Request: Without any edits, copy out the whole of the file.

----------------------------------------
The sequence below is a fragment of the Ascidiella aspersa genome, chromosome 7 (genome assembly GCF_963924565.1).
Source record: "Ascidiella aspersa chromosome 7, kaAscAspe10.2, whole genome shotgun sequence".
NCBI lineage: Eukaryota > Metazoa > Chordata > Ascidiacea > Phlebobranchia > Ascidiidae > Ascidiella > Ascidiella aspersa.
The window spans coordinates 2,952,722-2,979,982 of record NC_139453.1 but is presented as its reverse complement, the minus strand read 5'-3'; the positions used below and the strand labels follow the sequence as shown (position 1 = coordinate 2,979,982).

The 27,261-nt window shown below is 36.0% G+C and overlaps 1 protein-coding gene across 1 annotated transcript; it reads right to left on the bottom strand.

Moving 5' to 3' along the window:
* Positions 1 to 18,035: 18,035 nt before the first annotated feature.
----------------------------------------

The sequence below is a fragment of the Ascidiella aspersa genome, chromosome 7 (genome assembly GCF_963924565.1).
Source record: "Ascidiella aspersa chromosome 7, kaAscAspe10.2, whole genome shotgun sequence".
NCBI lineage: Eukaryota > Metazoa > Chordata > Ascidiacea > Phlebobranchia > Ascidiidae > Ascidiella > Ascidiella aspersa.
The window spans coordinates 2,952,722-2,979,982 of record NC_139453.1 but is presented as its reverse complement, the minus strand read 5'-3'; the positions used below and the strand labels follow the sequence as shown (position 1 = coordinate 2,979,982).

The 27,261-nt window shown below is 36.0% G+C and overlaps 1 protein-coding gene across 1 annotated transcript; it reads right to left on the bottom strand.

Moving 5' to 3' along the window:
* Positions 1 to 18,035: 18,035 nt before the first annotated feature.